1. boost productivity, sustainable yields, and incomes of small farmers;
  2. improve vulnerable populations’ adaptation and capacity for resilience to the effects of climate change and other stresses that cannot be avoided; and
  3. reduce net greenhouse gas emissions and capturing carbon, where conditions allow and compatible with (a) and (b) [so less adaptation will be needed down the road].

Alternatively, the new African CSA Alliance expresses this as:

  1. enhance food security by sustainably increasing the reliability and productivity of agricultural livelihood activities;
  2. increase smallholder resilience and adaptation to the likely effects of climate change; and,
  3. where appropriate, and in the interest of smallholder farmers, reduce greenhouse gas emissions from agriculture and improved carbon sequestration.

Meeting Objective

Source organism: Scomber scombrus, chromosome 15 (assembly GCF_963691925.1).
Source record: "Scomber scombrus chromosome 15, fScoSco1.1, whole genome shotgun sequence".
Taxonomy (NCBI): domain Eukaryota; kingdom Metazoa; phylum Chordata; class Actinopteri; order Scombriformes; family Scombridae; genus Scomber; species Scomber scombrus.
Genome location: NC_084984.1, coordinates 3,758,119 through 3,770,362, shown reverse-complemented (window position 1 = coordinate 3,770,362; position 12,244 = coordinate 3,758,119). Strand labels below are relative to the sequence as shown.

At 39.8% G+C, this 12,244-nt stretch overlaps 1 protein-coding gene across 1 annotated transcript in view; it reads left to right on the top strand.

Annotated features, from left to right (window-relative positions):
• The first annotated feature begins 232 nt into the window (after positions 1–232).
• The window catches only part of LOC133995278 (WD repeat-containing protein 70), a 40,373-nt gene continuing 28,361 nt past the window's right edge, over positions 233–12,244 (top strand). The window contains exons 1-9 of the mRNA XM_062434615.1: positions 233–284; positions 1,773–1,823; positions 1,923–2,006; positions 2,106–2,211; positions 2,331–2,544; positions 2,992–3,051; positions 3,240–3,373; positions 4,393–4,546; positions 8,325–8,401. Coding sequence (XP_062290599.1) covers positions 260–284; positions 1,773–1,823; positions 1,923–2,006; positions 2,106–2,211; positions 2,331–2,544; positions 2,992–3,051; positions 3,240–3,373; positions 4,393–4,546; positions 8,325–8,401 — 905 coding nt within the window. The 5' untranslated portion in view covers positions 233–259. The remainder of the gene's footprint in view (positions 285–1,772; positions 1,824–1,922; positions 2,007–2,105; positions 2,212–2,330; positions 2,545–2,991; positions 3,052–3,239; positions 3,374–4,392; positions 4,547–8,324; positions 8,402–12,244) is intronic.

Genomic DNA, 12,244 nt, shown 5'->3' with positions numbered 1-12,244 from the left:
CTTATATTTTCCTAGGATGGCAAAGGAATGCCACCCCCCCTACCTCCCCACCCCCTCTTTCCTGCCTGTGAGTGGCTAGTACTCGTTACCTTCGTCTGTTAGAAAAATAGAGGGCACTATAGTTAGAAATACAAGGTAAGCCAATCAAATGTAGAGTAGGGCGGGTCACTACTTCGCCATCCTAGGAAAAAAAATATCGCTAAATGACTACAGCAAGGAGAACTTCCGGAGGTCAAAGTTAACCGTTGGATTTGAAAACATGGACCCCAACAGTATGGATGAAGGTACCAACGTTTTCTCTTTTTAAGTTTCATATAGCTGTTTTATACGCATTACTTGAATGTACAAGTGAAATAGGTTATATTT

This workshop provides an opportunity for IFPRI’s CSA analysis team to take stock with local partners and institutions around the fast moving CSA landscape and present their preliminary results on the potential of climate smart technology adoption in Tanzania.  Geospatial data, combined with modeling frameworks and scenarios used in the analysis will be presented and discussed. The workshop will consist of discussion and hands-on use of the new tools and technologies, along with introduction to the software Tableau. As a result of the workshop, PAPAC will eventually host a CSA platform as a means of building and retaining this information to strengthen local capacity in country. This is the first workshop of this kind in Tanzania for IFPRI and PAPAC.  The goal is to build from this group of experts, under PAPAC’s leadership, a longer-term partnership with capacity in CSA research to manage and use the new tools and technologies.